MULTIMEDIA ART MUSEUM, MOSCOW
MUSEUM "MOSCOW HOUSE OF PHOTOGRAPHY"
Ru

Red
Art and utopia in the land of Soviets

Photomontage. Alexander Rodchenko,  Varvara Stepanova.
Young Gliders. Sketch of a double page for the magazine “USSR in Construction”. 1933.
Collection of the Multimedia Art Museum, Moscow
© A. Rodchenko – V. Stepanova Archive/ Multimedia Art Museum, Moscow Photography of  Alexander Rodchenko.
Work with an Orchestra. From the series “Construction of the White Sea-Baltic Canal”. 1933.
Artist’s silver gelatin print.
Collection of the Multimedia Art Museum, Moscow
© A. Rodchenko – V. Stepanova Archive/ Multimedia Art Museum, Moscow Alexander Rodchenko.
Jumping into Water. 1934.
Artist’s silver gelatin print.
Collection of the Multimedia Art Museum, Moscow.
© A. Rodchenko – V. Stepanova Archive/ Multimedia Art Museum, Moscow Alexander Rodchenko.
Tilt Your Guns.
Moscow, Red Square.
1935.
Artist’s silver gelatin print.
Collection of the Multimedia Art Museum, Moscow
© A. Rodchenko – V. Stepanova Archive/ Multimedia Art Museum, Moscow Mikhail Prekhner.
Narkomfin commune building.
USSR, Moscow, 1930s
Silver gelatin print. 
Collection of the Multimedia Art Museum, Moscow
© Multimedia Art Museum, Moscow Mikhail Prekhner. 
Model aircraft enthusiast.
USSR. 1934.
For the magazine USSR in Construction, 1935, №1. 
Silver gelatin print.
Collection of the Multimedia Art Museum, Moscow
© Multimedia Art Museum, Moscow Boris Ignatovich.
The construction of metro (“Construction – full tilt”).
USSR, Moscow, 1934.
Paper FB, silver gelatin print.
Collection of the Multimedia Art Museum, Moscow
© Multimedia Art Museum, Moscow Photomontage.
Alexander Rodchenko.
“BBVP is Ready”. Photomontage for the magazine “USSR in Construction”, dedicated to the building of the White Sea-Baltic Canal. 
USSR, 1933.
Artist’s print.
Collection of the Multimedia Art Museum, Moscow
© A. Rodchenko – V. Stepanova Archive/ Multimedia Art Museum, Moscow

Photomontage. Alexander Rodchenko, Varvara Stepanova. Young Gliders. Sketch of a double page for the magazine “USSR in Construction”. 1933. Collection of the Multimedia Art Museum, Moscow © A. Rodchenko – V. Stepanova Archive/ Multimedia Art Museum, Moscow

Photography of Alexander Rodchenko. Work with an Orchestra. From the series “Construction of the White Sea-Baltic Canal”. 1933. Artist’s silver gelatin print. Collection of the Multimedia Art Museum, Moscow © A. Rodchenko – V. Stepanova Archive/ Multimedia Art Museum, Moscow

Alexander Rodchenko. Jumping into Water. 1934. Artist’s silver gelatin print. Collection of the Multimedia Art Museum, Moscow. © A. Rodchenko – V. Stepanova Archive/ Multimedia Art Museum, Moscow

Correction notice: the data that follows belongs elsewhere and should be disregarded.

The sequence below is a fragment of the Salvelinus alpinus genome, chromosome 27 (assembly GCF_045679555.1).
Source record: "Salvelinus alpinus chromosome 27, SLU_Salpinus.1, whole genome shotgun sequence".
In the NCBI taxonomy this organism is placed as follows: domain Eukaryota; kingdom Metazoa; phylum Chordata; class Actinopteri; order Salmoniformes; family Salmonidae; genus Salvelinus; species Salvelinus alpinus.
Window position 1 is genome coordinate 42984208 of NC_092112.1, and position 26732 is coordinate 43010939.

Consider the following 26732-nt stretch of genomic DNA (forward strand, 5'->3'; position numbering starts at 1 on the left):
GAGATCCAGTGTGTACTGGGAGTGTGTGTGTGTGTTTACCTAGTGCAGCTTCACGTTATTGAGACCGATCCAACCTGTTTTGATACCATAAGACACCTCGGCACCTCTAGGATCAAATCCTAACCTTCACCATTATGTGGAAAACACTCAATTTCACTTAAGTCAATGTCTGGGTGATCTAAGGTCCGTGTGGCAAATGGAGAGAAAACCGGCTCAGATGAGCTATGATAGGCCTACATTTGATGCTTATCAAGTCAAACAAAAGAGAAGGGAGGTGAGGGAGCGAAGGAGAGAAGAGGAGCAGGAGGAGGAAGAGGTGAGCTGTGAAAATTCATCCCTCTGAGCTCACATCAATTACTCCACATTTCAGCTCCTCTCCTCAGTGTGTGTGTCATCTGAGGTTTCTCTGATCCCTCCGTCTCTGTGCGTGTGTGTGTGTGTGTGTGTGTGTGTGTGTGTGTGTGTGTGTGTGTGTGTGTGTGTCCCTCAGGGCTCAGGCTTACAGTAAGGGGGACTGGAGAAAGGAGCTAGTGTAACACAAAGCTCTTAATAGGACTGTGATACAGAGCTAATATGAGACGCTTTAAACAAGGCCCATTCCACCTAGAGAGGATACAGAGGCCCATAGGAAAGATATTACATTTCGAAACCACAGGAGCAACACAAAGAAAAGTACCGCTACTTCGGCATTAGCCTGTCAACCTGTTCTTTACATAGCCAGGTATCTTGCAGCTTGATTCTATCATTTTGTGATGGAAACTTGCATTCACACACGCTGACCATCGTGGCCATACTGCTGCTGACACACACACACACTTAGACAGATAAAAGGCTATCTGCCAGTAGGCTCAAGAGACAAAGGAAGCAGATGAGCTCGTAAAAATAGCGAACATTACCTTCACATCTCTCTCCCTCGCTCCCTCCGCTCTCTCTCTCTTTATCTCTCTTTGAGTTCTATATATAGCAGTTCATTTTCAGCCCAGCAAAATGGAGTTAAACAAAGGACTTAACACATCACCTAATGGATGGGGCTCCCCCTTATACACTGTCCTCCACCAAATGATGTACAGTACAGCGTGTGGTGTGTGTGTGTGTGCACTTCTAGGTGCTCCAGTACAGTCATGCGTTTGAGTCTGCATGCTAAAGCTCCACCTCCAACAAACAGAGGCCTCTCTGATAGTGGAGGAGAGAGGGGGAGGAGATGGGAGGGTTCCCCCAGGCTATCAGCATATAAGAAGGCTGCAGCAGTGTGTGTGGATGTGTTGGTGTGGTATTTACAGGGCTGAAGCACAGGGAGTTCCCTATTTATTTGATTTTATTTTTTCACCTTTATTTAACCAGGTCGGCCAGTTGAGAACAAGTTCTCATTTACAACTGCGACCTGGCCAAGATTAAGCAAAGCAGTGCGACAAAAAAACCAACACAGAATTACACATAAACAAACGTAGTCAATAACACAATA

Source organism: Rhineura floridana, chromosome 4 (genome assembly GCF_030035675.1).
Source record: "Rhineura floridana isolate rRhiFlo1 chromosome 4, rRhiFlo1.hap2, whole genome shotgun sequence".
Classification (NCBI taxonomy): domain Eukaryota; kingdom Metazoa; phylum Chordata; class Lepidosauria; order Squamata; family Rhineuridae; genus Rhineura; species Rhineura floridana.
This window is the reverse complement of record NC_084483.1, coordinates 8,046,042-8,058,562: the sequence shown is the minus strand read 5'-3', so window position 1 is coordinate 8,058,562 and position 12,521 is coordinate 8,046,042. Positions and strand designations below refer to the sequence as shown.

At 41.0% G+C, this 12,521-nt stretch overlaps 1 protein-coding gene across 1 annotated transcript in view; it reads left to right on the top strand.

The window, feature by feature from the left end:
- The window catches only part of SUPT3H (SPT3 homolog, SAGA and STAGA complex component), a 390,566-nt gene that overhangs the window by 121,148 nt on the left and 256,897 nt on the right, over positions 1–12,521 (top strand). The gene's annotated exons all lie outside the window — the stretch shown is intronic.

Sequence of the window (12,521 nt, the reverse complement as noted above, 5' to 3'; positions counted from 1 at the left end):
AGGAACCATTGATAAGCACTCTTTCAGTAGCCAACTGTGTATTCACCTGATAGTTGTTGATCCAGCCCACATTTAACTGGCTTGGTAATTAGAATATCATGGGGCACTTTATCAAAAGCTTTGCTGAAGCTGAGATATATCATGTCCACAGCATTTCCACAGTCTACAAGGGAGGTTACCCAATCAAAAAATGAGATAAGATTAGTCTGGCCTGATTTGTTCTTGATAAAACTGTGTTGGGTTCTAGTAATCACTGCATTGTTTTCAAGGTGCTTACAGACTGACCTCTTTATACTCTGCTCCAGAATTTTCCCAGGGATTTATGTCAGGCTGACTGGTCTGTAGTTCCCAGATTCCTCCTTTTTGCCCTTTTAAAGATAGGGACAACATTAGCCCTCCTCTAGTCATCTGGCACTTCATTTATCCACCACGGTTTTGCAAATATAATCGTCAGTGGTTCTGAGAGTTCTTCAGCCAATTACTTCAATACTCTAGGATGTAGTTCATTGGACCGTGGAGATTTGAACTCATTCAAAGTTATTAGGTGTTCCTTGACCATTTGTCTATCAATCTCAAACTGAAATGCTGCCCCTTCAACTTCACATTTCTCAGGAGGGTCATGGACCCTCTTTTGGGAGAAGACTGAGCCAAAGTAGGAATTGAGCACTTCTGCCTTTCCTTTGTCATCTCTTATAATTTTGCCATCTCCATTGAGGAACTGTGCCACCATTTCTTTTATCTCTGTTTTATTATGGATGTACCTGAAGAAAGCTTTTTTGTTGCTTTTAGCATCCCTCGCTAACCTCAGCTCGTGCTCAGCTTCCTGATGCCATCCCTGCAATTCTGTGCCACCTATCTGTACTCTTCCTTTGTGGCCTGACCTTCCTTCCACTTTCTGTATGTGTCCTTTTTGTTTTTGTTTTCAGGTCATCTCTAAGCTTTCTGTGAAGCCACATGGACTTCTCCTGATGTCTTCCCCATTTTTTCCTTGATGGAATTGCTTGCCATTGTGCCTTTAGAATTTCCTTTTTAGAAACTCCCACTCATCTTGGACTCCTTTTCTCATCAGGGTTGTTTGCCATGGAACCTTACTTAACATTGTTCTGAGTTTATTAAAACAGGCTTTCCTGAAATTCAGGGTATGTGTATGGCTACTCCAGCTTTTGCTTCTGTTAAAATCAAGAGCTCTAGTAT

Alexander Rodchenko. Tilt Your Guns. Moscow, Red Square. 1935. Artist’s silver gelatin print. Collection of the Multimedia Art Museum, Moscow © A. Rodchenko – V. Stepanova Archive/ Multimedia Art Museum, Moscow

Mikhail Prekhner. Narkomfin commune building. USSR, Moscow, 1930s
Silver gelatin print. Collection of the Multimedia Art Museum, Moscow © Multimedia Art Museum, Moscow

Mikhail Prekhner. Model aircraft enthusiast. USSR. 1934. For the magazine USSR in Construction, 1935, №1. Silver gelatin print. Collection of the Multimedia Art Museum, Moscow © Multimedia Art Museum, Moscow

Boris Ignatovich. The construction of metro (“Construction – full tilt”). USSR, Moscow, 1934. Paper FB, silver gelatin print. Collection of the Multimedia Art Museum, Moscow © Multimedia Art Museum, Moscow

Photomontage. Alexander Rodchenko. “BBVP is Ready”. Photomontage for the magazine “USSR in Construction”, dedicated to the building of the White Sea-Baltic Canal. USSR, 1933. Artist’s print. Collection of the Multimedia Art Museum, Moscow © A. Rodchenko – V. Stepanova Archive/ Multimedia Art Museum, Moscow

Paris, 20.03—1.07.2019

exhibition is over

Grand Palais

Avenue Winston-Churchill, 75008 Paris, France
Thursday — Monday from 10 am to 8 pm, Wednesday from 10 am to 10 pm; closed on Tuesdays and the 1st of May and 14th July 2019.

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Red Art and utopia in the land of Soviets

The October revolution of 1917 led to an upheaval in the social order, the repercussions of which proved decisive in terms of artistic creativity. Many artists were committed to the communist cause and wanted to participate in the construction of the new society through their works. Led for the most part by genuine convictions, as with Mayakovsky, these artists held opposing ideas on what the art of socialism should be. From the end of the 1920s, such debates were silenced by the Stalinist regime.

This led to the gradual establishment of socialist realism, an aesthetic doctrine that came to govern all areas of creativity. Such debates were followed closely in capitalist countries: many artistic exchanges were established with the young Soviet Russia, which attracted intellectuals and artists curious to discover the «fatherland of socialism».

It is this story, with its tensions and its ups and downs, that the exhibition relates through a series of important works on loan from the major Russian museums and the Centre Pompidou; a history where material innovations and ideological constraints, inextricably linked, raise the question of a possible politicisation of the arts.